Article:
JUBA: The United Nations said on Thursday it was speeding reinforcements to its beleaguered peacekeeping force in South Sudan, where ferocious fighting was raging in the oil-producing north.
“We are working on 48 hours delivery of several of the critical assets that we need,” and the first reinforcements should arrive by Saturday, the world body’s special envoy to the violence-wracked country, Hilde Johnson, told journalists via videoconference from Juba.
The UN is bulking up its peacekeeping muscle in the African nation, which won independence from Sudan only two years ago, amid a vicious fight between troops loyal to South Sudanese President Salva Kiir and fighters backing his sacked vice president, Riek Machar.
The UN Security Council agreed Tuesday to nearly double the size of its mission known as UNMISS, allowing for up to 12,500 soldiers and 1,300 police, after the violence sparked on December 15 and raged out of control.
Thousands of people have died, according to the United Nations, and tens of thousands of civilians are seeking protection at UN bases in the country.
While the conflict appeared to start as a power struggle — with Kiir alleging a foiled coup attempt and Machar saying it was really a purge of potential challengers to the president — it rapidly took on an ethnic dimension.
The violence now cleaves along a divide pitting members of Kiir’s Dinka tribe against Machar’s Nuer clansmen.
A South Sudan army spokesman, Philip Aguer, told AFP troops were fighting forces allied to Machar inside the town of Malakal, capital of Upper Nile state.
“There is fighting in Malakal. Our forces are in the northern part of Malakal and the rebels are on the southern part. We will flush them out of Malakal,” he said.
He also said troops were preparing an offensive against Bentiu, the main town in oil-rich Unity State,
The army on Wednesday recaptured Bor, another state capital that had fallen into rebel hands.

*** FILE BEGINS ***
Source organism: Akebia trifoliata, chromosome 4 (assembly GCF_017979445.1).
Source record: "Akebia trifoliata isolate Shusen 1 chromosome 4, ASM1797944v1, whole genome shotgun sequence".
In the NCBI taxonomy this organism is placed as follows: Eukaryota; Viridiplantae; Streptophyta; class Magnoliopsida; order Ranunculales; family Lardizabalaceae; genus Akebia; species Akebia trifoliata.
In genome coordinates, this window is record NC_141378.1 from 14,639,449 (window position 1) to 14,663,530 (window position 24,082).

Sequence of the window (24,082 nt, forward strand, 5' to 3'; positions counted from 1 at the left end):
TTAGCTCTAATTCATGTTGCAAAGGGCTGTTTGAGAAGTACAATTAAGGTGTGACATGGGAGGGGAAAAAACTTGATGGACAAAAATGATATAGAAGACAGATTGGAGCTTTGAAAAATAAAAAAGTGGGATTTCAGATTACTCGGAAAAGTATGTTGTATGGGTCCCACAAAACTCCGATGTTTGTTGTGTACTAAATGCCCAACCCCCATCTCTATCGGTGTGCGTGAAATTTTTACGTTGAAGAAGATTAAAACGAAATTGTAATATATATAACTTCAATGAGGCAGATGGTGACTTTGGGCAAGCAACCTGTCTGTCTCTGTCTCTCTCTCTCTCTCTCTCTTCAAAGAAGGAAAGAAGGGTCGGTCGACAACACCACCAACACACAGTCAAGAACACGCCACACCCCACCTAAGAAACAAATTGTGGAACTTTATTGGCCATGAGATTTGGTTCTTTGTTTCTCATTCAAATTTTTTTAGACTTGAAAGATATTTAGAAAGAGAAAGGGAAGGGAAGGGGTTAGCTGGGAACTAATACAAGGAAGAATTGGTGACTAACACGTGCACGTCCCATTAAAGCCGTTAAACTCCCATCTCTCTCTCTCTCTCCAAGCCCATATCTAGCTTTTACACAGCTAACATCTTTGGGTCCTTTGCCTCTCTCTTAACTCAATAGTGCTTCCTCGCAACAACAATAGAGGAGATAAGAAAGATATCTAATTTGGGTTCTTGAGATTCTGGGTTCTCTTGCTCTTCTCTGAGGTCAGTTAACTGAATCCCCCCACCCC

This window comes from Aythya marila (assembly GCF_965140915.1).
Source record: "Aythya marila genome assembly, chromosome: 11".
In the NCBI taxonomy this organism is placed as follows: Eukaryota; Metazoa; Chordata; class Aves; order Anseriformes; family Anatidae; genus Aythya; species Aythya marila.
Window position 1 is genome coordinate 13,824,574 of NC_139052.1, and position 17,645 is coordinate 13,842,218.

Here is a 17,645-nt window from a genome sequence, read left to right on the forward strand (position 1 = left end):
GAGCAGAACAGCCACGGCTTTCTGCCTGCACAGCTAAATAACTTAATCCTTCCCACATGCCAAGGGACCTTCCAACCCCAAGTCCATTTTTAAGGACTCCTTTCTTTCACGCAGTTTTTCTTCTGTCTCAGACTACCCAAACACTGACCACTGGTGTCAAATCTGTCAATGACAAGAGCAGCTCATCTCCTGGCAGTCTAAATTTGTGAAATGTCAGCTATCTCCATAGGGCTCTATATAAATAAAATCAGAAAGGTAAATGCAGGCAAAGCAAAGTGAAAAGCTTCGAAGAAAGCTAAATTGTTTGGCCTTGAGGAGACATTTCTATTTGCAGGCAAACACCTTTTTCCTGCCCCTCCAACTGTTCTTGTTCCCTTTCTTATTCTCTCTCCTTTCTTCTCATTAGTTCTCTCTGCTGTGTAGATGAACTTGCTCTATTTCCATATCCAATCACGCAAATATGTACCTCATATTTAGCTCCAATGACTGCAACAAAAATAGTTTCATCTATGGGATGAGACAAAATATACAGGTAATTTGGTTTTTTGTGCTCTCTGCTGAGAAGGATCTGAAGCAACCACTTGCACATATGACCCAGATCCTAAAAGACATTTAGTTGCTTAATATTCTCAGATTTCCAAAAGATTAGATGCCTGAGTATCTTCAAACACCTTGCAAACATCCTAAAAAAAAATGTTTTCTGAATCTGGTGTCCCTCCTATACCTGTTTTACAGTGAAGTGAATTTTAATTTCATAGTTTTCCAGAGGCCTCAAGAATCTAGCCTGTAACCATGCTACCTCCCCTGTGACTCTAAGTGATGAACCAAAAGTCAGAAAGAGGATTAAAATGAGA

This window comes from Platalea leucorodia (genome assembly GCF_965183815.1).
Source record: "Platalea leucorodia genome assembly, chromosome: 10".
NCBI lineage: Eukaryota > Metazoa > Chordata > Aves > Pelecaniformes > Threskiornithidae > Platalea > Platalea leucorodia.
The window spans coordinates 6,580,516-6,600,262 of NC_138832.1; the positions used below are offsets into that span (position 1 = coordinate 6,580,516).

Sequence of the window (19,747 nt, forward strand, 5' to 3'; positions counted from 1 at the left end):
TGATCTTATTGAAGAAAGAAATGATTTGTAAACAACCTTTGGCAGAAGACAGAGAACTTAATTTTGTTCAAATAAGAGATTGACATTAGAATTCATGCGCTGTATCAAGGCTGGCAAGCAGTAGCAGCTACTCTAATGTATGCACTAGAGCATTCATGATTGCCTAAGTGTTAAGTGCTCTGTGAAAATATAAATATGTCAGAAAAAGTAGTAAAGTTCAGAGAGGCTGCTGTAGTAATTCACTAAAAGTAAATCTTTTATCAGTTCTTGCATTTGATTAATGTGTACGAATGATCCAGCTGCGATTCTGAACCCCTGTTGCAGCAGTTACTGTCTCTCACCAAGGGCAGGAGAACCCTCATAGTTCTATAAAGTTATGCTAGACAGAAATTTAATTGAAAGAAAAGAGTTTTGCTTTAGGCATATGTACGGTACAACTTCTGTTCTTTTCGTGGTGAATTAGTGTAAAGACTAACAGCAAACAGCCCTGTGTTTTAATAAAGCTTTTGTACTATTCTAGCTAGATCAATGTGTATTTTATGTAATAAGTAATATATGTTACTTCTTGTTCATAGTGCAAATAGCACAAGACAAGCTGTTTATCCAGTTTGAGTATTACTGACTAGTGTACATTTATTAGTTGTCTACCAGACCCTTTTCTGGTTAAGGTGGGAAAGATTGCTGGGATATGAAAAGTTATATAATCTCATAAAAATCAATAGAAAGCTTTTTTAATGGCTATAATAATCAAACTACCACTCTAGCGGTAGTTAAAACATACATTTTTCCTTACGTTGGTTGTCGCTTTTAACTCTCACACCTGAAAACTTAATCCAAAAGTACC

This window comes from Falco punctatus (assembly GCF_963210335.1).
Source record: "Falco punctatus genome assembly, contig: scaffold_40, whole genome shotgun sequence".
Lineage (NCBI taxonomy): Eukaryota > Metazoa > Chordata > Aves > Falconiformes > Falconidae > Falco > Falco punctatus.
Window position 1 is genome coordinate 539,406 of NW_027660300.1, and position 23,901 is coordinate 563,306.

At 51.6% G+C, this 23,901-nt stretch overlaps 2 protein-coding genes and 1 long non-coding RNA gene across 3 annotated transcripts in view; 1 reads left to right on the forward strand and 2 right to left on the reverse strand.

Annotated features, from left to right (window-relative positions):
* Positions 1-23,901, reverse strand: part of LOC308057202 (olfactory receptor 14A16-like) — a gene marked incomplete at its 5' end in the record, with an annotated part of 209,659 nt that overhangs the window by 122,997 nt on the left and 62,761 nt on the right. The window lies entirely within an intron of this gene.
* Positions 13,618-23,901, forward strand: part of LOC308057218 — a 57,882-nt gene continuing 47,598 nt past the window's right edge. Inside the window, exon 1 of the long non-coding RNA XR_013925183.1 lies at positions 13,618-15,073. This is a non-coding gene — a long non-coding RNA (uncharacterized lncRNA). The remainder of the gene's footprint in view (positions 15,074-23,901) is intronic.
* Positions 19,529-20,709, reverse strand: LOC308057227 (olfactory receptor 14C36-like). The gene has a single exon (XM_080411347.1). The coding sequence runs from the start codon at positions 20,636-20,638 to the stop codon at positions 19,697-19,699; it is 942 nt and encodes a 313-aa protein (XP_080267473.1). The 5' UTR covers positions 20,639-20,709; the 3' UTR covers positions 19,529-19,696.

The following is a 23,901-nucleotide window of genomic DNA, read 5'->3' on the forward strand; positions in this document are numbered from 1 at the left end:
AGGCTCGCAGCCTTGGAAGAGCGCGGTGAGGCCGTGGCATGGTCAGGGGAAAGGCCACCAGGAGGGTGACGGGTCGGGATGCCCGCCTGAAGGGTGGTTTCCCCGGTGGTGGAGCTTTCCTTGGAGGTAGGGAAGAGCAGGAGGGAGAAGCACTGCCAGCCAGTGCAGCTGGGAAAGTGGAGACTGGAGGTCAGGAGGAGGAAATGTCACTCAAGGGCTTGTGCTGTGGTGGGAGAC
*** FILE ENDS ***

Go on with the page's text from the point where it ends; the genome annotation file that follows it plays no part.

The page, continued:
International diplomatic efforts are running parallel to the UN effort to try to rein in the violence.
The United States, which was instrumental in South Sudan winning independence, has reiterated it will cut off aid if Kiir is ousted in a coup.
Washington so far is not taking a more active role, though this week it deployed its military to evacuate non-essential embassy staff and other Americans. Four US servicemen were wounded in one of the missions to Bor.
There are nearly 100 US troops on the ground in South Sudan, and a “platoon-sized” Marine contingent in neighbouring Uganda ready to fly in to protect the US embassy in Juba.
Neighbouring states Kenya and Ethiopia have been trying to broker a solution.
Kenyan President Uhuru Kenyatta and Ethiopian Prime Minister Hailemariam Desalegn flew into Juba on Thursday for talks with Kiir.
Ethiopian Foreign Minister Tedros Adhanom Ghebreyesus said “good progress” was made, with further talks scheduled to take place in Nairobi on Friday — yet the fighting continues and has now spread to half of South Sudan’s 10 states.
Amid reports of bodies piled in mass graves and witness testimonies of massacres and summary executions and rapes, UN Secretary General Ban Ki-moon has promised those responsible would be “held accountable”.
The battles have been intense. An AFP correspondent who visited the recaptured town of Bor on Wednesday said bodies littered the streets and stores were looted.
The UN said aid agencies need $166 million (121 million euros) over the next three months to distribute food, manage camps for the 90,000 displaced and provide health and sanitation.
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